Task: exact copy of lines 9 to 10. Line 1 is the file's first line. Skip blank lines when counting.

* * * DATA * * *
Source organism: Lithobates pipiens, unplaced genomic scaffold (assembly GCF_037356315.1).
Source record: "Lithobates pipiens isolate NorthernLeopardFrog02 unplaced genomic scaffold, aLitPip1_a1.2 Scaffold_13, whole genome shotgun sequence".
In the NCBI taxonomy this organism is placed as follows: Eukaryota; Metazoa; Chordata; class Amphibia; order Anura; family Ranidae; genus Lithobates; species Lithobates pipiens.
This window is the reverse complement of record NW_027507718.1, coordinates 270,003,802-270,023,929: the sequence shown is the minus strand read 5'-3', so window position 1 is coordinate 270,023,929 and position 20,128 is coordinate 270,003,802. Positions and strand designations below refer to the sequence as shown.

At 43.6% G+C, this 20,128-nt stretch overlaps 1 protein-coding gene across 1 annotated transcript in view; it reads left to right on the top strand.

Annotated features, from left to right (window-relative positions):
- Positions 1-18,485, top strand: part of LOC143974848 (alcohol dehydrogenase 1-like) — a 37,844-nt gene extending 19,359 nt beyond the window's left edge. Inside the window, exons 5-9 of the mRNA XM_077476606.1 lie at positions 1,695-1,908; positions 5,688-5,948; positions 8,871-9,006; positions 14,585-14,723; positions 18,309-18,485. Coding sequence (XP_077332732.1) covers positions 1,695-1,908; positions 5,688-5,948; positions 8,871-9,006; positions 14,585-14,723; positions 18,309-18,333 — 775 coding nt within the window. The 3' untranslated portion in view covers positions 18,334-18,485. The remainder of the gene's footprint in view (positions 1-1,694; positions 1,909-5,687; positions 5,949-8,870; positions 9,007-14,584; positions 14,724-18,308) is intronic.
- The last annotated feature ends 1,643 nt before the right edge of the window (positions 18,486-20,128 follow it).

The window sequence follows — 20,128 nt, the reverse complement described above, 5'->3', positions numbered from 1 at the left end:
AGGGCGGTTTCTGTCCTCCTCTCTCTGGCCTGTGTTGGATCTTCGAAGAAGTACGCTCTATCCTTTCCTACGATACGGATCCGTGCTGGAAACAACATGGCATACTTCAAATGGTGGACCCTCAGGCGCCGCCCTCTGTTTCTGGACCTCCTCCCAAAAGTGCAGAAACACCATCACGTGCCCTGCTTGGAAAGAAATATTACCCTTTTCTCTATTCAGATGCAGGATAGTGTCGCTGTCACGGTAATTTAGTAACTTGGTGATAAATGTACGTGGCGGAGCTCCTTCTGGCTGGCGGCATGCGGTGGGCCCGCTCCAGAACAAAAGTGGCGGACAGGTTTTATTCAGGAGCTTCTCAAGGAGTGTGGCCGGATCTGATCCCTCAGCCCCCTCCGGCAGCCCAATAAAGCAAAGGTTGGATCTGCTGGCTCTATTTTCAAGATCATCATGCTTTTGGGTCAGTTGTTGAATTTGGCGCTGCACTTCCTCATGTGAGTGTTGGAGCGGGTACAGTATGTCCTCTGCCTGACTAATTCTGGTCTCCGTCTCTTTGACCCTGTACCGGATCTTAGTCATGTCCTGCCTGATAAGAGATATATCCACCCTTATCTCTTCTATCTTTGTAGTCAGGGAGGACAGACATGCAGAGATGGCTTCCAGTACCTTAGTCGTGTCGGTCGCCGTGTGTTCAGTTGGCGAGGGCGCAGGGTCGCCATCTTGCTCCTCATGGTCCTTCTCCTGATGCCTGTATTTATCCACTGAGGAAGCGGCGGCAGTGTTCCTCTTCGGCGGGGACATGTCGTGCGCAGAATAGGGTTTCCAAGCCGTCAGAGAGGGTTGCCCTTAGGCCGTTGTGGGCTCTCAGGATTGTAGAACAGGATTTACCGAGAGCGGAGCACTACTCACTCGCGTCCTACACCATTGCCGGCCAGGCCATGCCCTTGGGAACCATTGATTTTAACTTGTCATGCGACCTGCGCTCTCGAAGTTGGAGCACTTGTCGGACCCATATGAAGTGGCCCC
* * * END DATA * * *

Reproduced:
The window sequence follows — 20,128 nt, the reverse complement described above, 5'->3', positions numbered from 1 at the left end:
AGGGCGGTTTCTGTCCTCCTCTCTCTGGCCTGTGTTGGATCTTCGAAGAAGTACGCTCTATCCTTTCCTACGATACGGATCCGTGCTGGAAACAACATGGCATACTTCAAATGGTGGACCCTCAGGCGCCGCCCTCTGTTTCTGGACCTCCTCCCAAAAGTGCAGAAACACCATCACGTGCCCTGCTTGGAAAGAAATATTACCCTTTTCTCTATTCAGATGCAGGATAGTGTCGCTGTCACGGTAATTTAGTAACTTGGTGATAAATGTACGTGGCGGAGCTCCTTCTGGCTGGCGGCATGCGGTGGGCCCGCTCCAGAACAAAAGTGGCGGACAGGTTTTATTCAGGAGCTTCTCAAGGAGTGTGGCCGGATCTGATCCCTCAGCCCCCTCCGGCAGCCCAATAAAGCAAAGGTTGGATCTGCTGGCTCTATTTTCAAGATCATCATGCTTTTGGGTCAGTTGTTGAATTTGGCGCTGCACTTCCTCATGTGAGTGTTGGAGCGGGTACAGTATGTCCTCTGCCTGACTAATTCTGGTCTCCGTCTCTTTGACCCTGTACCGGATCTTAGTCATGTCCTGCCTGATAAGAGATATATCCACCCTTATCTCTTCTATCTTTGTAGTCAGGGAGGACAGACATGCAGAGATGGCTTCCAGTACCTTAGTCGTGTCGGTCGCCGTGTGTTCAGTTGGCGAGGGCGCAGGGTCGCCATCTTGCTCCTCATGGTCCTTCTCCTGATGCCTGTATTTATCCACTGAGGAAGCGGCGGCAGTGTTCCTCTTCGGCGGGGACATGTCGTGCGCAGAATAGGGTTTCCAAGCCGTCAGAGAGGGTTGCCCTTAGGCCGTTGTGGGCTCTCAGGATTGTAGAACAGGATTTACCGAGAGCGGAGCACTACTCACTCGCGTCCTACACCATTGCCGGCCAGGCCATGCCCTTGGGAACCATTGATTTTAACTTGTCATGCGACCTGCGCTCTCGAAGTTGGAGCACTTGTCGGACCCATATGAAGTGGCCCC